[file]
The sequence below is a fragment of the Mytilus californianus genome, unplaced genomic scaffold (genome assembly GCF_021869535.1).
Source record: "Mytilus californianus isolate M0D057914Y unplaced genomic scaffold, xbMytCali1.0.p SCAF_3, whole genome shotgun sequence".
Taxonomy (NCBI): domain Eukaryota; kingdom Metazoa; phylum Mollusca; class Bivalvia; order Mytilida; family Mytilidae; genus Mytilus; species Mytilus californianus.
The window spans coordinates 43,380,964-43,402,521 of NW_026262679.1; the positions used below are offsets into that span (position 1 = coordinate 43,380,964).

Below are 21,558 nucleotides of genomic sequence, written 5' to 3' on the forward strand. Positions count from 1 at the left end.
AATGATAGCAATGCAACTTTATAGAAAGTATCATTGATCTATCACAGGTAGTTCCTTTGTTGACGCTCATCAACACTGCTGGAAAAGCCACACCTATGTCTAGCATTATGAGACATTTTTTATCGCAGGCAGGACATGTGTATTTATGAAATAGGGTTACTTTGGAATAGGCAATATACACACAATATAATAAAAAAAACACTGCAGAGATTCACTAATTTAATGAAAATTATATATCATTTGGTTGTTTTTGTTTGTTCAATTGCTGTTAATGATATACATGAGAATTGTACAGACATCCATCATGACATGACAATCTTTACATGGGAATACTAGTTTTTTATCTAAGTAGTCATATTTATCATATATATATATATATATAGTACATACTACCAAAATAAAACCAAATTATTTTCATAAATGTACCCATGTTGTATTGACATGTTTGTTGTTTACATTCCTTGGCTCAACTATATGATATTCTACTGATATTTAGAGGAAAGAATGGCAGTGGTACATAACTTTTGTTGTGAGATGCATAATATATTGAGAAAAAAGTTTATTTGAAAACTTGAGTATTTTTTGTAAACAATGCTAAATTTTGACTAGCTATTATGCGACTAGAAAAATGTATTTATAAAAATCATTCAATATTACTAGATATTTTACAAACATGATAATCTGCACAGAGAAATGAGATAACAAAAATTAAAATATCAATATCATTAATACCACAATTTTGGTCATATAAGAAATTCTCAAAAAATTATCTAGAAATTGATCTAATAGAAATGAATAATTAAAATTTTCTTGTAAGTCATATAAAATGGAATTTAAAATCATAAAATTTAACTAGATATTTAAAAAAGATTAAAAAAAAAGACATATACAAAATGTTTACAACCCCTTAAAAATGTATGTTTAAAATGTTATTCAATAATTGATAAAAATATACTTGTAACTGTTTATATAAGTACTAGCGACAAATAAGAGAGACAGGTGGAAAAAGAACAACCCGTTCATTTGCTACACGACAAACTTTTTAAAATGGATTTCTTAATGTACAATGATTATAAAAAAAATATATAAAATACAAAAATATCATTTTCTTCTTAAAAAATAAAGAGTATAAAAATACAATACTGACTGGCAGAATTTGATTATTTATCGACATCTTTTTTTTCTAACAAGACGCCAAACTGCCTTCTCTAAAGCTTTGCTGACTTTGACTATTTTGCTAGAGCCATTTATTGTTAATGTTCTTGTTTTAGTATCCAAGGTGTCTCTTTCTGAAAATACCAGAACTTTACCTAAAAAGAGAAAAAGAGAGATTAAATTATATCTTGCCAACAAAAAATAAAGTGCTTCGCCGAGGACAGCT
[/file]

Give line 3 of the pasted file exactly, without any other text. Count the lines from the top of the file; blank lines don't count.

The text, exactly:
Taxonomy (NCBI): domain Eukaryota; kingdom Metazoa; phylum Mollusca; class Bivalvia; order Mytilida; family Mytilidae; genus Mytilus; species Mytilus californianus.